Space shuttle Atlantis to launch with Columbus lab

The European Space Agency's long-term plans for manned space flight rest on the successful launch of the module scheduled Thursday.

By , Staff writer of The Christian Science Monitor

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    Atlantis: The space shuttle crew, led by commander Stephen Frick, walk out the Kennedy Space Center landing facility in Florida Monday.
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The United States and Russia are about to get a new long-term neighbor on the International Space Station.

The space shuttle Atlantis is set for launch Thursday – barring bad weather – to carry Europe's $1.6 billion Columbus laboratory to the orbiting outpost. Coming after a two-month delay due to technical problems, the launch is a coming-out party of sorts for Europe's manned-spaceflight program.

It is also a test case for legal agreements on collaborative space exploration.

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The Columbus lab plays a key role in the European Union's long-term plans for manned spaceflight, including future planetary exploration. After nearly 25 years of designs and redesigns, renegotiated agreements, and launch delays, Europe will finally see its hardware in orbit.

"We have been through difficult times, but we have overcome them together," says Daniele Laurini, the European Space Agency's liaison with the Johnson Space Center in Houston.

In March and April, the major components of Japan's lab are scheduled for launch as well, bringing the station closer to completion.

The Europeans are wasting no time putting the 10.3-ton lab to work. Atlantis's seven-member crew includes two European astronauts. Both will help get the lab ready for use once it's mated to the station. One will remain on the station to conduct experiments.

"The missions that we've had up to this point have focused on building the backbone of the international space station and providing the power" and other capabilities the station needs to run all the labs and support up to six astronauts, says Mike Sarafin, the National Aeronautics and Space Administration's lead flight director for Atlantis's 12-day trip.

While the station focuses on research, it also represents a lab of a different sort, notes Joanne Gabrynowicz, director of the National Center for Remote Sensing, Air, and Space Law at the University of Mississippi in University, Miss. "We tend to focus on engineering and science" in talking about the space station's value, she says. "But at the same time, this is a test bed for law and policy" governing international space exploration.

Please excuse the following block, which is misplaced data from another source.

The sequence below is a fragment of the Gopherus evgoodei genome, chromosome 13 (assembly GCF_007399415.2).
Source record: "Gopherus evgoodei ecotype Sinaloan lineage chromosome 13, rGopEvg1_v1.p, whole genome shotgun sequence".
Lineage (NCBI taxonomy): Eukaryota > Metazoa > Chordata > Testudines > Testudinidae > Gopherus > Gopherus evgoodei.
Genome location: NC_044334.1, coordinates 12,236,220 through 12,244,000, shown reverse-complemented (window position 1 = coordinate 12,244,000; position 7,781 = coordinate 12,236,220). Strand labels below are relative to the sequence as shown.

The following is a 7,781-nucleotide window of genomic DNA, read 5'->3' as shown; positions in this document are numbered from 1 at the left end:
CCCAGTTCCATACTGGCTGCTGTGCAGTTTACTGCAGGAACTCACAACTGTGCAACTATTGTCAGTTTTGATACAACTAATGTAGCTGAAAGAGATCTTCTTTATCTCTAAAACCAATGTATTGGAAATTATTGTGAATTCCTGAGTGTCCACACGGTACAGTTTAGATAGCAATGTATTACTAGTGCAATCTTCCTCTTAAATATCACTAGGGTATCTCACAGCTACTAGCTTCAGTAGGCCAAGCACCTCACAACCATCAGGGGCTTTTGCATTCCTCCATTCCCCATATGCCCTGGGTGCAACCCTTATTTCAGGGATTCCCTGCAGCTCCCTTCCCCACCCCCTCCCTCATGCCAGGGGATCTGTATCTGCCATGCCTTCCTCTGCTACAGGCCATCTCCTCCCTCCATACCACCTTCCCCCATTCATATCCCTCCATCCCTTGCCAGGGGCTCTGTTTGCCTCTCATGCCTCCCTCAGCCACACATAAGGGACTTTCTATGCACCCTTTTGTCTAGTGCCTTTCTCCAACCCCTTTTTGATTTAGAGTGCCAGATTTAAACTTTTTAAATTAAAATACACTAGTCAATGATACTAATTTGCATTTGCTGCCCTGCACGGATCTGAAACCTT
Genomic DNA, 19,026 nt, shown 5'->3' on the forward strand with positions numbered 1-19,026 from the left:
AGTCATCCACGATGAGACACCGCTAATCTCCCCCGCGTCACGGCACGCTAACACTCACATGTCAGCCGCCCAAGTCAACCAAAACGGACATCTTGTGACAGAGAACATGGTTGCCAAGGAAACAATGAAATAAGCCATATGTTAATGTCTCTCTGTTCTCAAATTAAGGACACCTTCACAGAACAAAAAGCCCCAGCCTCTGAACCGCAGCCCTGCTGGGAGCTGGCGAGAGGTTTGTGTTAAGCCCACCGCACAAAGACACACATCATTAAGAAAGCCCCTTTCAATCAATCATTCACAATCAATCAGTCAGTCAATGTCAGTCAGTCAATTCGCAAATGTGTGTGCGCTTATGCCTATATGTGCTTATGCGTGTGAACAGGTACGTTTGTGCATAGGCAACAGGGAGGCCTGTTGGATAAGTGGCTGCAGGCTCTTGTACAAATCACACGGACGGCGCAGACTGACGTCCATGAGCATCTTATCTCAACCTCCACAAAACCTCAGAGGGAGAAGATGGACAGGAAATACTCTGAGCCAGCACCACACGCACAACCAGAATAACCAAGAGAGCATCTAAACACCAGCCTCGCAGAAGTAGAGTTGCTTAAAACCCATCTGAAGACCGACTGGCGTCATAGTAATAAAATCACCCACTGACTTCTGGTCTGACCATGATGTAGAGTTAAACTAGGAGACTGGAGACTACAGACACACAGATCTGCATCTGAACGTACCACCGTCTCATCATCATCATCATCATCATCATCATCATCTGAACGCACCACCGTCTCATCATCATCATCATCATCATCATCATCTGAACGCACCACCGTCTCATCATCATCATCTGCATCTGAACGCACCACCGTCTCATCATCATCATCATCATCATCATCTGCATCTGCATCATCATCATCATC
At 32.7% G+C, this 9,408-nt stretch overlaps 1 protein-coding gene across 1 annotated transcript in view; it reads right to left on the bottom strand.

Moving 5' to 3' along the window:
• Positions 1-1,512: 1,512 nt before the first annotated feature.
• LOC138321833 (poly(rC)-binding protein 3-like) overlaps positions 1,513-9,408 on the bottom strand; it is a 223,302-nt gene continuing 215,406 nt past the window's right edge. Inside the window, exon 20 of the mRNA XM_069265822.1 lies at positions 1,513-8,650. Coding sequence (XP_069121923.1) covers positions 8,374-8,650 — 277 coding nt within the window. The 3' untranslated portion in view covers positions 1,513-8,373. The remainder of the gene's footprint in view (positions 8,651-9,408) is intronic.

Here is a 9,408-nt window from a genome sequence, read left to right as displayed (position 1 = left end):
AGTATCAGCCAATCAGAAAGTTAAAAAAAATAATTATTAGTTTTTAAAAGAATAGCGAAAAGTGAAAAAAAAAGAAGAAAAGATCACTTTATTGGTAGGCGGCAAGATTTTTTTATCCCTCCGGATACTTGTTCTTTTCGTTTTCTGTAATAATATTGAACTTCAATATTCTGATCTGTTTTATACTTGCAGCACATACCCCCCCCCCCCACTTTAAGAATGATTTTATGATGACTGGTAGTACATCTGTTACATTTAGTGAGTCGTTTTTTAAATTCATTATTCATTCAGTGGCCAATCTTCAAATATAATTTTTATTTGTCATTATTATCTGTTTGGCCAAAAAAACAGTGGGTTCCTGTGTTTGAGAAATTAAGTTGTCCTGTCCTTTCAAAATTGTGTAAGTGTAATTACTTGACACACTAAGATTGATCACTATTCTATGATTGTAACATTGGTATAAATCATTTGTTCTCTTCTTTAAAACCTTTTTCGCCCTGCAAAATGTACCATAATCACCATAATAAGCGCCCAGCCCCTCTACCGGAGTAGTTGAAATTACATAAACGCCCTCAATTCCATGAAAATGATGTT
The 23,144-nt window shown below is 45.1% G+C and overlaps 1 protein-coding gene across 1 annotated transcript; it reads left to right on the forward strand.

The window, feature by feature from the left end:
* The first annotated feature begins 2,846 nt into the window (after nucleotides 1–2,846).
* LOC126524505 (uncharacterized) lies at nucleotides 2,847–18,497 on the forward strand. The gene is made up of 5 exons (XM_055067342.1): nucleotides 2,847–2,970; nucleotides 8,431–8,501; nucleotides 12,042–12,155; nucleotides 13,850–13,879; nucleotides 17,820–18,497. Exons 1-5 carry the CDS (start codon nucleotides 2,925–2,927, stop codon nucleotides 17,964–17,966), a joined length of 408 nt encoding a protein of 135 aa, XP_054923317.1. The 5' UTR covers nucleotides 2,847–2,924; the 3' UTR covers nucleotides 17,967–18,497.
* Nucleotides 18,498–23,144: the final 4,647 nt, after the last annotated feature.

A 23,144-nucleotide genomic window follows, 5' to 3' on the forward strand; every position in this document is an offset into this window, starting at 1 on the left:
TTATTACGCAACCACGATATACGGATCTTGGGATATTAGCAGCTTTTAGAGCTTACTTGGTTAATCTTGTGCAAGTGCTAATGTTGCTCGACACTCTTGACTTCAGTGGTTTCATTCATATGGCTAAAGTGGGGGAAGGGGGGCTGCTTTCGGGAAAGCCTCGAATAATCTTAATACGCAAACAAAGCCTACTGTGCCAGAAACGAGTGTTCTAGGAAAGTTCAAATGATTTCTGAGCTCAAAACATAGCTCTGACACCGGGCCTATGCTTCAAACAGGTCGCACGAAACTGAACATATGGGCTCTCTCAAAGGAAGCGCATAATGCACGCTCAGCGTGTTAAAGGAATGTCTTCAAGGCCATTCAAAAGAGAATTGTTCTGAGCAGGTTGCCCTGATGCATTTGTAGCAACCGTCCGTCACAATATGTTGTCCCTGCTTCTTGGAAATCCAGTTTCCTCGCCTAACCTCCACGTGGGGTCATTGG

At best, the legal framework governing the ISS project could serve as a springboard for future agreements on projects that could include manned lunar exploration. At the least, it gives spacefaring nations valuable experience in figuring out the division of rights and responsibilities when running joint programs.

Each country registers the hardware it contributes under its flag with the United Nations. So moving from a US module to a Japanese or European module means moving from one country to another. The ISS agreements cover the bases – who controls what (the US gets access to half the Columbus module), intellectual property rights such as patents for discoveries made with commercial experiments, criminal jurisdiction, and liability issues.

One measure of how well the system has worked so far is a lack of incidents, Dr. Gabrynowicz notes. "As a lawyer, I'd say if you're not hearing anything, it's working."

But the more rigorous test may come once the European and Japanese labs are in full operation, and the crews grow from the current three to six. Both "believe a lot of good science can be done," notes George Whitesides, executive director of the National Space Society in Washington. NASA, in contrast, has scaled back its plans for the space station as its priorities have shifted to building a replacement for the shuttle and returning humans to the moon.

While the ISS framework may be working so far for countries, it's less clear how useful the experience will be for private companies. Las Vegas-based Bigelow Aerospace, for example, is working with United Launch Alliance to qualify the alliance's Atlas 5 rocket for carrying humans into space. According to Space News this week, Bigelow is looking to use six of the rockets to launch an inflatable commercial space station beginning in 2011 and needs a reliable rocket to carry station components, cargo, and crew into orbit.

When it comes to commercial ventures, "the good news is that the issues are a lot easier" because contracts tend to be one on one, says Glenn Reynolds, who specializes in technology and law at the University of Tennessee in Knoxville. Still, the ISS exercise can serve as a model for working with multiple international partners. "It's forced people to think about what might come up," he says.

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